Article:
Lasting Habits

It is usually the case that most people who lose weight gain the weight back, sometimes more. This is because your body has a set point whether you, your physician or society like it. The set point is the weight your body thinks is correct for you. Here are my research findings regarding essential changes for lasting weight loss.

An article from the Mayo Clinic entitled, Weight Loss: 6 Strategies For Success, has partly influenced my research for this article.

Your body’s set point is based on diverse factors, and one of those factors is your food habits. It doesn’t matter if you lose weight through surgery, dieting, exercise, or any other combination. Enduring weight loss is conditional upon fundamental habit modifications.

Change is problematic for us as human beings. We like acquaintance and convenience. So, we fall into habits. Falling into habits only becomes problematic when we try to make a new year’s resolution to change an entrenched habit or lose weight.

Another thing to contemplate is that downright willpower will only go so far. So, motivation fueled by willpower rather than sustainable habit changes tends to burn out. So, to keep off the lost pounds, you must replace old defective habits with new, more beneficial habits.

Some of these habits include:

  • Acknowledging that there is a difference between being satiated and stuffed. 
  • Identifying real hunger versus hunger initiated by food feelings or mental desires.
  • Being able to overcome cravings that food feelings, and moods cause. 
  • Practicing mindful eating and portion control.
  • Coping with food feelings like stress and negative emotions in a healthy way.

To be satiated is to be fully satisfied. It is not to gorge or stuff. So there is a vast difference here.

As kids, many of us were taught to clean our plates. To begin with, it was okay if an adult put too much on the plate. Then, we were expected to clean the plate. It was an acceptable option, but this taught many of us that full meant overfull or that we had an obligation to eat.

Understand that this is not true. It’s simply an unintentional consequence. The fact is, you are under no obligation to clean your plate. This includes when you go to a restaurant or a family dinner. Eat until you are satisfied, not until you are full.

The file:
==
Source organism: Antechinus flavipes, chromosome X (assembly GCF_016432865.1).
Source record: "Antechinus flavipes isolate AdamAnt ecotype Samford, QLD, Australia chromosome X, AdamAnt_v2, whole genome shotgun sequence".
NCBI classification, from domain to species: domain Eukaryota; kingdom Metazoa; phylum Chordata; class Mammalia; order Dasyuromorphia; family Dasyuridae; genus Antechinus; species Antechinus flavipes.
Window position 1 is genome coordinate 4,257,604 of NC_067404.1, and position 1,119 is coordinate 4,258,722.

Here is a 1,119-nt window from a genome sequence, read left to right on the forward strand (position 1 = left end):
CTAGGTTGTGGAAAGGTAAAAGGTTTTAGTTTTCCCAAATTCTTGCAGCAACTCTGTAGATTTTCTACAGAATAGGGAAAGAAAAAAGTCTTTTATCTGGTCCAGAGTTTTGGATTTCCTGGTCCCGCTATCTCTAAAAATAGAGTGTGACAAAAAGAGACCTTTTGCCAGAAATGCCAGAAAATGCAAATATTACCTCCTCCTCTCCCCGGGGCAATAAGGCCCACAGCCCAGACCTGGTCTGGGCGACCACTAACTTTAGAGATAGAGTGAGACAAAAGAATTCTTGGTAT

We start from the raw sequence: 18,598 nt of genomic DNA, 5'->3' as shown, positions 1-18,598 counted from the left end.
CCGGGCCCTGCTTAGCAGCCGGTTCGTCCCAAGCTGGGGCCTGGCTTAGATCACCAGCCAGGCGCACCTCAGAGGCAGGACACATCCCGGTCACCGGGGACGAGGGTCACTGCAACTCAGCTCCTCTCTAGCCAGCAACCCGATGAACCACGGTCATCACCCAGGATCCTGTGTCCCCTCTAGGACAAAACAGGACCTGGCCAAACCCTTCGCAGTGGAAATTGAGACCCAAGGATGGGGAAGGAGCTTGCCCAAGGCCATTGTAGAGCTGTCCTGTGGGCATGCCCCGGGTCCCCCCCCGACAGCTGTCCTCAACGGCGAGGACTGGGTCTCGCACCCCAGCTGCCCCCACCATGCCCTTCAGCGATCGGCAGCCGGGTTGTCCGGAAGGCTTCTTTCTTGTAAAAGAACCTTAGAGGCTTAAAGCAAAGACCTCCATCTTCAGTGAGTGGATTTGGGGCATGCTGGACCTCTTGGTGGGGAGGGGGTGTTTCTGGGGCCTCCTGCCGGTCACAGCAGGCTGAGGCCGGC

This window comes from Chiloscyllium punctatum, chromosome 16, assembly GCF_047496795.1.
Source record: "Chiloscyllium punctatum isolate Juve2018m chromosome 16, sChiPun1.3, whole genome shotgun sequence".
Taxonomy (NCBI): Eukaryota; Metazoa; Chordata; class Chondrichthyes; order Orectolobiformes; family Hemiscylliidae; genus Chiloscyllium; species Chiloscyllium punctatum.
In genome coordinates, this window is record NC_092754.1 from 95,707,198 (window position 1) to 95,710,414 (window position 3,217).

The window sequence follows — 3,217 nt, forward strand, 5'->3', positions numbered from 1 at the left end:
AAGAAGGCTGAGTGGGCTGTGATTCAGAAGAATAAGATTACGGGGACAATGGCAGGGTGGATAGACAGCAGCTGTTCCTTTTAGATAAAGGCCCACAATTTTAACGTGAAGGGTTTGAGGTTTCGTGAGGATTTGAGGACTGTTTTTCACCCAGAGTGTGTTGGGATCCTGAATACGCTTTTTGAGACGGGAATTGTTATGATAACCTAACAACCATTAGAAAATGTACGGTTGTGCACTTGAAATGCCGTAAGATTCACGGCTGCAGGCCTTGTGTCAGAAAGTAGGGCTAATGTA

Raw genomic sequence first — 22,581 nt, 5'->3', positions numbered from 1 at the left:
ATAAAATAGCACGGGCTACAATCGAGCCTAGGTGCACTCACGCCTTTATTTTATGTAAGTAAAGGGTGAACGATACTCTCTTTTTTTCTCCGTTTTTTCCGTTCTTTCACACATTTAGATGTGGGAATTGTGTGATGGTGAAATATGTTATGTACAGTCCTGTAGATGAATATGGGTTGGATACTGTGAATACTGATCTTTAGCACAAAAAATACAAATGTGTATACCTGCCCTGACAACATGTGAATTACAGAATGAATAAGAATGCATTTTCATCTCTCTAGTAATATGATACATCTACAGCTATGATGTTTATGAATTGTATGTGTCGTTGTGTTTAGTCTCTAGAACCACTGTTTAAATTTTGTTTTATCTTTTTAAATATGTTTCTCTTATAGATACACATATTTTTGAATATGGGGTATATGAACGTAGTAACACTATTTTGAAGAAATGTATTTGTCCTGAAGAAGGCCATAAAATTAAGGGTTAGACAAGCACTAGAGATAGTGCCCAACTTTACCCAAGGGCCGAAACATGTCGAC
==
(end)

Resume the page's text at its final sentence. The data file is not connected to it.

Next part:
If you eat until you are full, you will often feel overfull and uncomfortable later. Recall that it takes time for all of your food to get to your stomach, and some foods expand in the stomach.

Real Hunger versus Mental Desire

We eat for many reasons. Using food as a fuel source is only one reason we eat. Other reasons include cultural aspects and socializing. Weddings are one situation where we eat as part of a social construct derived from a cultural perspective.

We also eat when stressed, upset, excited, or celebrating. Hunger is not just about a physical need to fuel your body.

To that end, it is important to note that it’s completely okay to indulge now and then and eat in these social, cultural, or emotional situations. The key is understanding why you’re eating and healthily addressing that reason.

Identify your food feelings and situational eating habits so that you can make sound choices about when to eat and when not to. Of course, choosing to eat is a good thing. However, mindlessly eating without understanding why you’re eating or hungry is a dysfunctional habit you must trade off for lasting weight loss.

Also, coping with the positive or negative emotions that motivate you to eat when you’re not physically hungry will go a long way here because it will give you a baseline of emotions you can learn to manage healthier.

Intake Monitoring

Monitoring your food intake doesn’t mean obsessively counting calories, carbs, or points. Instead, it means focusing on portion control and practicing mindful eating.

Some restaurants serve oversized portions that nobody needs. Dinner plates designed and sold today are larger than they need to be. Since we have overly large plates and restaurants spoil us, we tend to eat more in one sitting than we need. It’s called portion distortion, and it’s worth investigating. Getting into the habit of being mindful of what and how much you eat is another supportive habit for lasting weight loss.


For many of us, weight loss is a physical thing. But, unfortunately, we want to take the shortcut or have the quick answer, so we resort to fad and starvation diets to lose weight without addressing the mental aspects of our set points.Habits must be addressed and permanently altered for weight loss to stick. You would be doing a great job of losing all that weight. But if you go back to eating a bag of processed chips with saturated fat in front of your television daily, the weight will return.

Categories of My Other Research Blogs

Weight Loss Mindset

The Sugar Habit

Book Summary: Superfoods HealthStyle

Presenting Superfoods

Superfoods Benefits

Superfoods Smoothies

Healthy Diets

Keto Diets

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Jeff Moji

Hi there. I'm Jeff Moji, an engineer, information technologist, and health enthusiast. I have set up this website to explore the best ways to keep fit and healthy as I grow older during this pandemic-prone time. Please keep in touch so we can exchange information and spur one another on.

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